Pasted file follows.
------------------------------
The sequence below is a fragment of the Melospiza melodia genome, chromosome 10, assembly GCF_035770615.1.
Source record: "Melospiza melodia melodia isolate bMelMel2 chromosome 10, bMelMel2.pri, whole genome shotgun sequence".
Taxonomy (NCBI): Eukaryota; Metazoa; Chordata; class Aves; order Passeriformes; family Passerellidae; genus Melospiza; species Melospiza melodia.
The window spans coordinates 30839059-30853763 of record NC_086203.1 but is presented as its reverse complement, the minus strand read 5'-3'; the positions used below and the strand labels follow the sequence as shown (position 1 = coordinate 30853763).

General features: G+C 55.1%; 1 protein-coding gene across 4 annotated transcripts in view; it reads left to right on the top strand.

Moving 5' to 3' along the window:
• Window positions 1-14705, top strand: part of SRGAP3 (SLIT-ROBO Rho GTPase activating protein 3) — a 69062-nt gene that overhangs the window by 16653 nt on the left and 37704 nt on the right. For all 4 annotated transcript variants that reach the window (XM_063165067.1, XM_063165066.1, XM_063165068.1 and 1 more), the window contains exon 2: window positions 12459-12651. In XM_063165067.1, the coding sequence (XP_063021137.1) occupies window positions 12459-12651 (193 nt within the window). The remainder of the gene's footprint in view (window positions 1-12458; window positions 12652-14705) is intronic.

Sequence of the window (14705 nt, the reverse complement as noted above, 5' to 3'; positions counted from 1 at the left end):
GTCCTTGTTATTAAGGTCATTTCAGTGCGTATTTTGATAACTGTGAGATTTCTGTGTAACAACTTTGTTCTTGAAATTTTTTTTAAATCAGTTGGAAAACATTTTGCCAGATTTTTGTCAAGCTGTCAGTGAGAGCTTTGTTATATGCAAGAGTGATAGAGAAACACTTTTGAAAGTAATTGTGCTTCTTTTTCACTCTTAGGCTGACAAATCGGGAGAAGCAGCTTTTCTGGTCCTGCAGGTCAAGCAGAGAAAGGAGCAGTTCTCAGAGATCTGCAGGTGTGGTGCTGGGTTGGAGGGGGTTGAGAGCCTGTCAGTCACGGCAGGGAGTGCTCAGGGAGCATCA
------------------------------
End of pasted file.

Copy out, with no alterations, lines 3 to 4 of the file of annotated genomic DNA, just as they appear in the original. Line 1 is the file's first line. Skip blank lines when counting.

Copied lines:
Taxonomy (NCBI): Eukaryota; Metazoa; Chordata; class Aves; order Passeriformes; family Passerellidae; genus Melospiza; species Melospiza melodia.
The window spans coordinates 30839059-30853763 of record NC_086203.1 but is presented as its reverse complement, the minus strand read 5'-3'; the positions used below and the strand labels follow the sequence as shown (position 1 = coordinate 30853763).